Former Attorney General Eric Holder believes marijuana should no longer be considered a Schedule I substance -- a classification reserved for the most dangerous drugs with no medical use -- he said in a recently published interview with PBS's "Frontline."
"You know, we treat marijuana in the same way that we treat heroin now, and that clearly is not appropriate," he said. "So at a minimum, I think Congress needs to do that. Then I think we need to look at what happens in Colorado and what happens in Washington."
Colorado and Washington have legalized recreational marijuana use over the past few years, and Alaska, Oregon and Washington, D.C., have since followed suit. A number of other states have decriminalized possession of small amounts of marijuana.
"Frontline" conducted the wide-ranging interview on drug policy last year after Holder's departure from the administration, and released it Tuesday along with the program's most recent documentary on the heroin crisis.
Holder has signaled support for rescheduling marijuana in the past, as far back as 2014, when he was still attorney general. During an interview with Katie Couric, he similarly questioned the wisdom of keeping marijuana in the same category as heroin, a drug that is rightly considered to have a high potential for abuse and dependence.
But while the nation's former chief law enforcement officer has expressed disagreement with marijuana's current scheduling, he has been hesitant to propose aggressive action to change it.
At a congressional hearing in 2014, Holder said he'd be "more than glad to work with Congress" to reclassify weed. He echoed those comments in his "Frontline" interview, saying any move to adjust the federal classification of marijuana would have to come from Congress. President Barack Obama has taken a similar stance, while current Attorney General Loretta Lynch has been relatively silent on rescheduling efforts.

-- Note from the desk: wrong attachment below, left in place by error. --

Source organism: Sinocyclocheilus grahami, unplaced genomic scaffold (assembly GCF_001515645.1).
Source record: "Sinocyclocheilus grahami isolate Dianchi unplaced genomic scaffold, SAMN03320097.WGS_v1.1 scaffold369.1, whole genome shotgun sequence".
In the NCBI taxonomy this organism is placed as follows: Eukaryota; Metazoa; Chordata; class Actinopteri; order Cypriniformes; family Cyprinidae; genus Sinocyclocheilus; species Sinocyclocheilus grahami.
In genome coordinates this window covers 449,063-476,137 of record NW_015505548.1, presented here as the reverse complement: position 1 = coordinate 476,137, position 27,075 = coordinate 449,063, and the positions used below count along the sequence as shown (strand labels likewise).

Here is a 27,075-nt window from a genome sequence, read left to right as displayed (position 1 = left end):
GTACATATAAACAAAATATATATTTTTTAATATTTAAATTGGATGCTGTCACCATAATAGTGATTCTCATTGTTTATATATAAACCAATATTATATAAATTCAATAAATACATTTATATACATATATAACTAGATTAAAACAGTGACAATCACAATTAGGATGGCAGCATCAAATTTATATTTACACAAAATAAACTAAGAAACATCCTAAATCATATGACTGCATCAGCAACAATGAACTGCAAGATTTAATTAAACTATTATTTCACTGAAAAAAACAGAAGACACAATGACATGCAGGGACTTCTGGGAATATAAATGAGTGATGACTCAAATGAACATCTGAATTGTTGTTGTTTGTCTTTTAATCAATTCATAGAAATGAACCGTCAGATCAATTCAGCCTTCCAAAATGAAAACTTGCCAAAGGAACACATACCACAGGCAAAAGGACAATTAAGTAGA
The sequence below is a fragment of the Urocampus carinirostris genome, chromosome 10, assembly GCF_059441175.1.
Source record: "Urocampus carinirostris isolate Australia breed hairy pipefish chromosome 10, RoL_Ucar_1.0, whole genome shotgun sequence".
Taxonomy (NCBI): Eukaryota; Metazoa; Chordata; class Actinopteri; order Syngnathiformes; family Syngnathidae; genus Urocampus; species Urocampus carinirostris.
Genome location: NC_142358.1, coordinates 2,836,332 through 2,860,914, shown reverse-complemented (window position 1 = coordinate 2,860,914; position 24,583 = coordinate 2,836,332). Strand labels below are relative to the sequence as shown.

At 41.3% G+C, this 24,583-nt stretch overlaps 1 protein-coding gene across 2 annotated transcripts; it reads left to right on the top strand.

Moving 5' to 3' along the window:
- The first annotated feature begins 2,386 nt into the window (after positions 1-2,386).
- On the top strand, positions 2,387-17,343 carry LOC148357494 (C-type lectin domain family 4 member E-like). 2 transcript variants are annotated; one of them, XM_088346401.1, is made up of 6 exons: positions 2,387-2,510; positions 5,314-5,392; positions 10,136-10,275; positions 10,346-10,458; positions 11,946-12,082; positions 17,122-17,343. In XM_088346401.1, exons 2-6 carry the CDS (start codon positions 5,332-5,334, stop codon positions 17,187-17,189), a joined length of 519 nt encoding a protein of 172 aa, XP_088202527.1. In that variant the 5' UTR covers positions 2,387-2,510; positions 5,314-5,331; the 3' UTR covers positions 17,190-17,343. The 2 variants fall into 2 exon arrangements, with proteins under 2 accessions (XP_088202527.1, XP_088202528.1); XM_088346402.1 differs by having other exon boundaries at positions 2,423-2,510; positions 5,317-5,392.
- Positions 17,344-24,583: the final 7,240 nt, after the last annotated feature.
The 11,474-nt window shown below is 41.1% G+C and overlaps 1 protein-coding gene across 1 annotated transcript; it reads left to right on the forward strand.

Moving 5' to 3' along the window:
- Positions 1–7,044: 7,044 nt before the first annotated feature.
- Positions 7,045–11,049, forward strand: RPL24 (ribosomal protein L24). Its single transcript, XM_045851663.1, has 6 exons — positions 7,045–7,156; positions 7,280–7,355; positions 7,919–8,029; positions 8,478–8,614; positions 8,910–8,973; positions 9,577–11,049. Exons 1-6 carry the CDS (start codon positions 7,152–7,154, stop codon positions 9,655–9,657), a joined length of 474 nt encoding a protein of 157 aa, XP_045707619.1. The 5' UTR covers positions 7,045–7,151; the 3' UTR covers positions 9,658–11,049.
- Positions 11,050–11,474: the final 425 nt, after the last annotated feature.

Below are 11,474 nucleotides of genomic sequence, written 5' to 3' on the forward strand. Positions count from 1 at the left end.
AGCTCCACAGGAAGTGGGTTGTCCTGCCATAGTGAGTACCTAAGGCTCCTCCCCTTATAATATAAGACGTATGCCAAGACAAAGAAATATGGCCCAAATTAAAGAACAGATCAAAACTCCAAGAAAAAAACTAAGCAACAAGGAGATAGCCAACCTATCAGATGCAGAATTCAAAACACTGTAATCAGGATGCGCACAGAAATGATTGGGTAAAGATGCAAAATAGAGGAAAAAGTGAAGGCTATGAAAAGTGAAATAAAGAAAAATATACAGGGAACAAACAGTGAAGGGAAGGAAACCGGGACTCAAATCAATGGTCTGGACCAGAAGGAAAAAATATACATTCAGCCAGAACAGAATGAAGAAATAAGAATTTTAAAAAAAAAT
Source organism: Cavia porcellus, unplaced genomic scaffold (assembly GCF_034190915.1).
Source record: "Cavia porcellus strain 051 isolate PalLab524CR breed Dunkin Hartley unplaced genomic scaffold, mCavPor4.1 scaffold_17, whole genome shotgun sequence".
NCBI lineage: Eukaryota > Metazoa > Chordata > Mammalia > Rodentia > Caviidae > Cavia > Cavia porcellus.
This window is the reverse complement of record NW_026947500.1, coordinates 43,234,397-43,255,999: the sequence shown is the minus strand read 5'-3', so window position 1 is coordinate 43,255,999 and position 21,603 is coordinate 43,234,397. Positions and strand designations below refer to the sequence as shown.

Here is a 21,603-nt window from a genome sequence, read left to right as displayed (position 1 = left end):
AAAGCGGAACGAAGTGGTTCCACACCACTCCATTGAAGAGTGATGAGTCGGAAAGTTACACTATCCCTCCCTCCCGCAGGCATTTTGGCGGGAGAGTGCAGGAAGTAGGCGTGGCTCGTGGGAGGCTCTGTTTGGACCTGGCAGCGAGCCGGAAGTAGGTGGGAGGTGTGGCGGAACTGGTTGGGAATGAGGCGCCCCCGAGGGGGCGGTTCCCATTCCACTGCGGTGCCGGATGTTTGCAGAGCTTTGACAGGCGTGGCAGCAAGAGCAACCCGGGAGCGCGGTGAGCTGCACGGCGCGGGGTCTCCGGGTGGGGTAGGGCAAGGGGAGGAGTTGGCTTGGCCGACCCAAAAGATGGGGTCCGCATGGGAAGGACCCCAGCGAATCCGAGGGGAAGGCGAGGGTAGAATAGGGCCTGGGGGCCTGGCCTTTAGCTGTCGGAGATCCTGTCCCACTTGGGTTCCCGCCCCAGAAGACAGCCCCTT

But some legal experts say the executive branch -- and more specifically, the attorney general -- actually has the power to reschedule a drug unilaterally. Here's a quick and easy breakdown of how that would work, via the Brookings Institution.
Tom Angell, chairman of the advocacy group Marijuana Majority, believes Holder could have done more to address rescheduling as attorney general.
“It’s nice to have Holder’s support for this sensible policy change, but it would have been a lot better if he’d exercised the power to get marijuana rescheduling done while he was still in office," Angell said. "We know that Holder and President Obama are good friends, so I hope the former attorney general encourages his former boss and his successor Loretta Lynch to follow through during these final months of the administration and get the job done."
Moving marijuana into a lower schedule wouldn't make it legal under federal law, but it would, among other changes, open the door for further scientific research that advocates say would lead to a fuller understanding of the drug's medical benefits.
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